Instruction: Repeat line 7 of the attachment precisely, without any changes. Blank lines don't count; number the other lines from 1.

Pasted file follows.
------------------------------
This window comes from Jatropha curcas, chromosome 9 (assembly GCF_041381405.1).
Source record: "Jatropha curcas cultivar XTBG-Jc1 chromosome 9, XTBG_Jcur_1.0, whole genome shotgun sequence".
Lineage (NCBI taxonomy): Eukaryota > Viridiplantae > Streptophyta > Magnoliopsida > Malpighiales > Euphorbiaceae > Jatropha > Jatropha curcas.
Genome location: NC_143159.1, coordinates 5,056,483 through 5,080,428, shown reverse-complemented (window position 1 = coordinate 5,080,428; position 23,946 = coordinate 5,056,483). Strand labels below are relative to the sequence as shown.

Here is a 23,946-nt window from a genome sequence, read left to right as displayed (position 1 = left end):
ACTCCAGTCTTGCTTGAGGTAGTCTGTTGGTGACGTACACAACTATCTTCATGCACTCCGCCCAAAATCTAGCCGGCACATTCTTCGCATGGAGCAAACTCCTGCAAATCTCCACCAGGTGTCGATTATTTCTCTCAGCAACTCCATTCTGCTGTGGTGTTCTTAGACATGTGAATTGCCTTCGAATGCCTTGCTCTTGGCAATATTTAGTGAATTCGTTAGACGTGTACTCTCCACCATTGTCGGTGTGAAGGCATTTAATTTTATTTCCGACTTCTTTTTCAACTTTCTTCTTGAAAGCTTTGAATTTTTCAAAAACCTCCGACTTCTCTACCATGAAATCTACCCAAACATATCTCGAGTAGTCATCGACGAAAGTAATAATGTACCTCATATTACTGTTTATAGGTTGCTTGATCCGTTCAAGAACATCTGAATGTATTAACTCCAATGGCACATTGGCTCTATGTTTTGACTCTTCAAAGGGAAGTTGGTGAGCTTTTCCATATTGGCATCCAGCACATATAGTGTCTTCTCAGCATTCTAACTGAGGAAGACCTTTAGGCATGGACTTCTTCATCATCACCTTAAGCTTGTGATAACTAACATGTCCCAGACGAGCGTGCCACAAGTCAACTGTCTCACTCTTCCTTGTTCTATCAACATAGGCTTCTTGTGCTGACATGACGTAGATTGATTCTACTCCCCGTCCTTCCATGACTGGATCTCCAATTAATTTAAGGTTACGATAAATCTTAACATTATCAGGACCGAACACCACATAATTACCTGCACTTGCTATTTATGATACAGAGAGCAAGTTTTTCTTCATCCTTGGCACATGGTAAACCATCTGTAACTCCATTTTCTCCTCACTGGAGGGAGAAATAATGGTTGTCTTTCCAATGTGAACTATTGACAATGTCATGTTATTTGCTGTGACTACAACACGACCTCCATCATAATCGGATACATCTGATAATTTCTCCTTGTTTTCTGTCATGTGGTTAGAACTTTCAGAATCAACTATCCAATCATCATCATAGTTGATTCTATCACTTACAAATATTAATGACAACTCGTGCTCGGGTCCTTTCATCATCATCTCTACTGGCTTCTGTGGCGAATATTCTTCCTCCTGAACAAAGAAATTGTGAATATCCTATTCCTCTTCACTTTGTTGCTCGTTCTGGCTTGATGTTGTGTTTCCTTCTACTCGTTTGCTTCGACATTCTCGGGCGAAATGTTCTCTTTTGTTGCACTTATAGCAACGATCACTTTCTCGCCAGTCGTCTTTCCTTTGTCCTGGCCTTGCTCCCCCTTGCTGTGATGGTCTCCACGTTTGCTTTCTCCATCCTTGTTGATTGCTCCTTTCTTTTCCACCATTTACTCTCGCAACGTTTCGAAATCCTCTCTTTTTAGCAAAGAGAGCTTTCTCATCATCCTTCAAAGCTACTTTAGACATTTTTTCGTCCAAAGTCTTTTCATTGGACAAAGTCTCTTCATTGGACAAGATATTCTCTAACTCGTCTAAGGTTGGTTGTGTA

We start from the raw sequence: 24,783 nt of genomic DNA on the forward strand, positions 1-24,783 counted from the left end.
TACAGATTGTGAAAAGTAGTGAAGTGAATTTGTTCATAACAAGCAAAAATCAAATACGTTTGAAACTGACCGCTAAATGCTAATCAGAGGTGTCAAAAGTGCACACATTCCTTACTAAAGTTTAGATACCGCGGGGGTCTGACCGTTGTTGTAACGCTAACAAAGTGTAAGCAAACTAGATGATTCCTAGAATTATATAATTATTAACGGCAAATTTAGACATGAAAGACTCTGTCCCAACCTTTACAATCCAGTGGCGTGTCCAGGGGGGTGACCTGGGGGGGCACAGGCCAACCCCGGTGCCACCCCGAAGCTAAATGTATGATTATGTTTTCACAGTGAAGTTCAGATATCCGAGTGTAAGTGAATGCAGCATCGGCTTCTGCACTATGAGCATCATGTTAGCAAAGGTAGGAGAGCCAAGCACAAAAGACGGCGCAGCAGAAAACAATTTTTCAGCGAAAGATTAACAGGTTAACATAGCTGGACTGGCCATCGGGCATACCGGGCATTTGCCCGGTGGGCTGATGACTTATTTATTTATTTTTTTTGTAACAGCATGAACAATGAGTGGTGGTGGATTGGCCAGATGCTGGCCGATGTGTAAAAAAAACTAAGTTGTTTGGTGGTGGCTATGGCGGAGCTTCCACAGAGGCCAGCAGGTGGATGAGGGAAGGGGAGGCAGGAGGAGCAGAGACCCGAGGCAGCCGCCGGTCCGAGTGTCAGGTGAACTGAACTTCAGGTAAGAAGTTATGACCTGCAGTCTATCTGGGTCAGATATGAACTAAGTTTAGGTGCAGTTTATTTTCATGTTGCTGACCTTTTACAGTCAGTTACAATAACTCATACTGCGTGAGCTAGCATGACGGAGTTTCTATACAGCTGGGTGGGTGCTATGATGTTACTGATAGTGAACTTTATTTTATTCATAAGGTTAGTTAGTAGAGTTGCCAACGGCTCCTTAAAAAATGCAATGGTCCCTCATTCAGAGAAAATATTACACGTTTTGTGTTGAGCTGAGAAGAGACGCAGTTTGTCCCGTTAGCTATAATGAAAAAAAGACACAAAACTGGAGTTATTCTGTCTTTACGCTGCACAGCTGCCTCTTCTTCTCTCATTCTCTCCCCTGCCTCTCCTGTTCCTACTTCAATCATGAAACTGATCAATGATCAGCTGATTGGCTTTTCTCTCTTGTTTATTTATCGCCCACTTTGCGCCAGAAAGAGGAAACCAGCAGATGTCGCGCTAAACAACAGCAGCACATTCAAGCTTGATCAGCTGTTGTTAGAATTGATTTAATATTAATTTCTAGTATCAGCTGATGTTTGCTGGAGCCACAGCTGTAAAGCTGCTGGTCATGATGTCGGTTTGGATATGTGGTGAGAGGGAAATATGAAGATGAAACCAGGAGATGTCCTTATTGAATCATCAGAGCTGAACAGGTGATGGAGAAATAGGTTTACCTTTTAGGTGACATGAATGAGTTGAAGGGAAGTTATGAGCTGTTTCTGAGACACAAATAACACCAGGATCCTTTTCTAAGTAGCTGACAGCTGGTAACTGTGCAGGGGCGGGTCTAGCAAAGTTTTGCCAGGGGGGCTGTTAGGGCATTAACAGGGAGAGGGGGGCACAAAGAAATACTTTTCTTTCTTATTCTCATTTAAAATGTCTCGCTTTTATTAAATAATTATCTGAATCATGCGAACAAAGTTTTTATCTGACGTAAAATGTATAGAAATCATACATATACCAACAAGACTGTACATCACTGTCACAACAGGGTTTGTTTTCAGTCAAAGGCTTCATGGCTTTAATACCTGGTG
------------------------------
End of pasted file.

We start from the raw sequence: 24,783 nt of genomic DNA on the forward strand, positions 1-24,783 counted from the left end.